It is important to mention that “most Australian women (84.4%) have a caesarean for subsequent births after a caesarean. Only 15.5% of women have a VBAC. In private hospitals, this rate is even lower, at 11% “(Hannah Dahlen)… however of the women that do attempt a VBAC, 70% of these women are successful in giving birth vaginally and do not need a repeat caesarean section. Which is nothing to sneeze at, right?

Yes, a repeat caesarean section is a decision that is solely that of the couple after an informed conversation with their health practitioner, and fabulous advancements in research now mean that babies are not separated from their mamas (health of mum and bub permitting) and there are things like seeding available for women (vaginal microbes wiped onto babies as they are born via caesarean so to simulate as best possible the antimicrobial goodness bubs receive from the birth canal) and skin-to-skin and breastfeeding support happening in theatres and recovery; facilitating the mother-infant dyad.

But if you’re a low risk, healthy mama, and want the option of a VBAC, and want to know more, continue reading!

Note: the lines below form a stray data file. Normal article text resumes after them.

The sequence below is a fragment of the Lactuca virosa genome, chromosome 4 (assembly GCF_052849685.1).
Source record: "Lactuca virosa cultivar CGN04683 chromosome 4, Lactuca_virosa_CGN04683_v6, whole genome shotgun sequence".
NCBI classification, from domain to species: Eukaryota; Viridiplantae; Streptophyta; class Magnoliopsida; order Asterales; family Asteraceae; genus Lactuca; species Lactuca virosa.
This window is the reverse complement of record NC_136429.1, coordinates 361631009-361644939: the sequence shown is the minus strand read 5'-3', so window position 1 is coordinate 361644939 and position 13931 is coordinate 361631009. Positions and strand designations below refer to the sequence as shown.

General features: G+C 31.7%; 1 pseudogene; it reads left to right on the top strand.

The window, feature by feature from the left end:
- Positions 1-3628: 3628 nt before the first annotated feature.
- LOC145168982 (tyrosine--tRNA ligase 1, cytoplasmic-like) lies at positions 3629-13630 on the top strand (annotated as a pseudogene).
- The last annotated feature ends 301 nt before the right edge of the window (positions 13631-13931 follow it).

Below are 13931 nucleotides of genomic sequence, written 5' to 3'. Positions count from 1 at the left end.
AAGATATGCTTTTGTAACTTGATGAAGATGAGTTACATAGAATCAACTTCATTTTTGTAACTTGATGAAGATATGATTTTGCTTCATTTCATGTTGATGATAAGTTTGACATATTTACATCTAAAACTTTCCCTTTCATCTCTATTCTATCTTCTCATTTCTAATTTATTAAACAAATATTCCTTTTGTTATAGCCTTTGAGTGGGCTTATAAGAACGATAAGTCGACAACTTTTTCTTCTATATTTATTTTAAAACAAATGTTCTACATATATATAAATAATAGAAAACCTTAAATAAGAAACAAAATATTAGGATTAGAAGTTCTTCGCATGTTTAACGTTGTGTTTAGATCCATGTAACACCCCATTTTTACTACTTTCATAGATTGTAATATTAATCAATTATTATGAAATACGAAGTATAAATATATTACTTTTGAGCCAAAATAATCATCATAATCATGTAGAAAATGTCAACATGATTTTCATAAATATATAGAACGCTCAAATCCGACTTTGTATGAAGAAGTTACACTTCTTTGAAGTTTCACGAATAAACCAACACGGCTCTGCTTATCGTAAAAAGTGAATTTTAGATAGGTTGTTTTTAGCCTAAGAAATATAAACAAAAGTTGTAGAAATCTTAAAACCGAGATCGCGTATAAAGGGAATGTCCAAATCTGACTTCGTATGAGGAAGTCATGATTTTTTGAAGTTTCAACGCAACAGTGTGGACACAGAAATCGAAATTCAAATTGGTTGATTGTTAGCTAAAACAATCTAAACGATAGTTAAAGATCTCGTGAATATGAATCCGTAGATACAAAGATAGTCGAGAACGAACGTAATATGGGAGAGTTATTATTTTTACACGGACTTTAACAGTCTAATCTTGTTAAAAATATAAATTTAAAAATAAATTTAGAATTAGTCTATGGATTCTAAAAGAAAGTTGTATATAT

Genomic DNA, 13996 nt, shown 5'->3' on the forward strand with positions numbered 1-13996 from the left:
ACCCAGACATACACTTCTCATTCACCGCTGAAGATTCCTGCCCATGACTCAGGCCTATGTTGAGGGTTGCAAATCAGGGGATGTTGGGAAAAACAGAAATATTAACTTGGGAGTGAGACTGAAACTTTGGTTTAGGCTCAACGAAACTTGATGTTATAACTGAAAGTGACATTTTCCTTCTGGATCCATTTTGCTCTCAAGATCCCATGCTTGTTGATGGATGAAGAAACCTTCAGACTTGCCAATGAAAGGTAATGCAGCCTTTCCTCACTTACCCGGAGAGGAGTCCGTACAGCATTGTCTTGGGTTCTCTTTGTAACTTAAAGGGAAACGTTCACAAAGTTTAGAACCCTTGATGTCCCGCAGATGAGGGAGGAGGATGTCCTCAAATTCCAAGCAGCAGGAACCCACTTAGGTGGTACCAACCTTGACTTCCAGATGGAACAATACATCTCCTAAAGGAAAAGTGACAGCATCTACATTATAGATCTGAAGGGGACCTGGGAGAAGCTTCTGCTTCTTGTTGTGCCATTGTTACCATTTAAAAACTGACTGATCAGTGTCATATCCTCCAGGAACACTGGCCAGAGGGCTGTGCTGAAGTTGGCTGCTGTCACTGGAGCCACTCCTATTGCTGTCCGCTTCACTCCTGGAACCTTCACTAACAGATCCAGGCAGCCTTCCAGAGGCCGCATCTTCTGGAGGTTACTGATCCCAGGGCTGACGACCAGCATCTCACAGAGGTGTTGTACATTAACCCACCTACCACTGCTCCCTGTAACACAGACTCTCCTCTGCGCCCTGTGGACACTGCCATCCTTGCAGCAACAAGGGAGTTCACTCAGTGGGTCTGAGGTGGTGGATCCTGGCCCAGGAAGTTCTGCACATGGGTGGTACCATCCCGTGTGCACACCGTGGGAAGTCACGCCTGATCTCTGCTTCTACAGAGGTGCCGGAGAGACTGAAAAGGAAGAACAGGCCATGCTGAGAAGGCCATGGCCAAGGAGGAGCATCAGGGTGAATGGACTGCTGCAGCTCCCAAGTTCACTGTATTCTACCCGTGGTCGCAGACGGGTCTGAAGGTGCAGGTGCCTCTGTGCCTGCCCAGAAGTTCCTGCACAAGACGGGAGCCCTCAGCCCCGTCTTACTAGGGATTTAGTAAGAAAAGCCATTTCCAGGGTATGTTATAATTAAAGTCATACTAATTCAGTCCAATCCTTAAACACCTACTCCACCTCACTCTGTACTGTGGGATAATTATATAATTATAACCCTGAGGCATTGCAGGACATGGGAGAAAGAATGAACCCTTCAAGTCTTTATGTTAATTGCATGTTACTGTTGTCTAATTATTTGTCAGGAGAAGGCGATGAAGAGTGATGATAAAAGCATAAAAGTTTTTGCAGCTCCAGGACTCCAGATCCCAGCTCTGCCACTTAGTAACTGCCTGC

It’s a conversation worth having antenatally with your midwife or obstetrician!

Benefits of a VBAC?

  • Greater chance of uncomplicated births in the future
  • Recovery is a lot quicker – due to no abdominal surgery
  • Reduced risk of blot clots
  • Skin-to-skin, mother-infant bonding, breastfeeding etc. may be established quicker.
  • Shorter stay in hospital

Risks of a VBAC?

  •  uterine rupture may occur. Statistics are about 1 in 200 VBAC’s there will be a uterine rupture (the scale of which varies drastically from slight rupture to the uterus opening up completely…which is very much cause for concern and can have dire outcomes).
  • “In terms of the baby’s safety, guidelines on VBAC just released by the United Kingdom’s Royal College of Obstetricians and Gynaecologists (RCOG) state that the risk of a baby dying during labour and birth is extremely low and is similar to the risk for women having their first baby”(Hannah Dahlen).

Do VBAC outcomes differ based on hospital setting?

Some hospitals in Australia offer VBAC programs for mothers that have had 1 caesarean section…other hospitals have programs that offer women the option of a VBAC after 2 caesarean sections.

Does a VBAC mean I have to labour differently?

Continuous cardiotocograph monitoring (CTG) may be implemented to keep a close eye of the wellbeing of bub. Protocols may vary from hospital, state, obstetrician etc., so this is a good question to ask your midwife of doctor so you know what to expect.

So if you’ve had a previous caesarean section and are unsure as to your personal situation and your options, asking lots of questions to you midwife or obstetrician,  and regardless of whether you choose to try for a VBAC or choose an elective caesarean, just asking questions helps to make informed decisions.

Image via Hannah Tallo of a VBAC mama
Resource: hyperlinked article (first paragraph) The Conversation, Hannah Dahlen